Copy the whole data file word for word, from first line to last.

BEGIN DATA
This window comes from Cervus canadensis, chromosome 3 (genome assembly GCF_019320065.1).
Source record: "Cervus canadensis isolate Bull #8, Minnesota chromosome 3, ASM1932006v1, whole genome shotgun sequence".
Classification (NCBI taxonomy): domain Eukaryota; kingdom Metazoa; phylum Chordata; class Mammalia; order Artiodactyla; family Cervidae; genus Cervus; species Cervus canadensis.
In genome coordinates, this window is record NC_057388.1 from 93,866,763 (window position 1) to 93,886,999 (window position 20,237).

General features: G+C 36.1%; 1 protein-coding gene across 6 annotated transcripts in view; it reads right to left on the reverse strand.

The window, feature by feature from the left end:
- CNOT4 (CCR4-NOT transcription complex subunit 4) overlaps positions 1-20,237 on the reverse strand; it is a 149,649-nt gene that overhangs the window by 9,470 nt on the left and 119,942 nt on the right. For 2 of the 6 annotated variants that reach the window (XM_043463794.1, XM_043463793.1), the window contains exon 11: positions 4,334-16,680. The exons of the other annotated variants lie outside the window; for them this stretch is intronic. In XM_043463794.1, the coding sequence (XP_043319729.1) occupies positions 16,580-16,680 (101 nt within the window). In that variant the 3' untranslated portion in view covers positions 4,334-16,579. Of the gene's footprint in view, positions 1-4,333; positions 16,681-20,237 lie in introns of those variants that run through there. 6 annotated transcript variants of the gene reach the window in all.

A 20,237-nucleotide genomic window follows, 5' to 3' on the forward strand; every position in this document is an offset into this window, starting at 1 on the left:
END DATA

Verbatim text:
This window comes from Cervus canadensis, chromosome 3 (genome assembly GCF_019320065.1).
Source record: "Cervus canadensis isolate Bull #8, Minnesota chromosome 3, ASM1932006v1, whole genome shotgun sequence".
Classification (NCBI taxonomy): domain Eukaryota; kingdom Metazoa; phylum Chordata; class Mammalia; order Artiodactyla; family Cervidae; genus Cervus; species Cervus canadensis.
In genome coordinates, this window is record NC_057388.1 from 93,866,763 (window position 1) to 93,886,999 (window position 20,237).

General features: G+C 36.1%; 1 protein-coding gene across 6 annotated transcripts in view; it reads right to left on the reverse strand.

The window, feature by feature from the left end:
- CNOT4 (CCR4-NOT transcription complex subunit 4) overlaps positions 1-20,237 on the reverse strand; it is a 149,649-nt gene that overhangs the window by 9,470 nt on the left and 119,942 nt on the right. For 2 of the 6 annotated variants that reach the window (XM_043463794.1, XM_043463793.1), the window contains exon 11: positions 4,334-16,680. The exons of the other annotated variants lie outside the window; for them this stretch is intronic. In XM_043463794.1, the coding sequence (XP_043319729.1) occupies positions 16,580-16,680 (101 nt within the window). In that variant the 3' untranslated portion in view covers positions 4,334-16,579. Of the gene's footprint in view, positions 1-4,333; positions 16,681-20,237 lie in introns of those variants that run through there. 6 annotated transcript variants of the gene reach the window in all.

A 20,237-nucleotide genomic window follows, 5' to 3' on the forward strand; every position in this document is an offset into this window, starting at 1 on the left: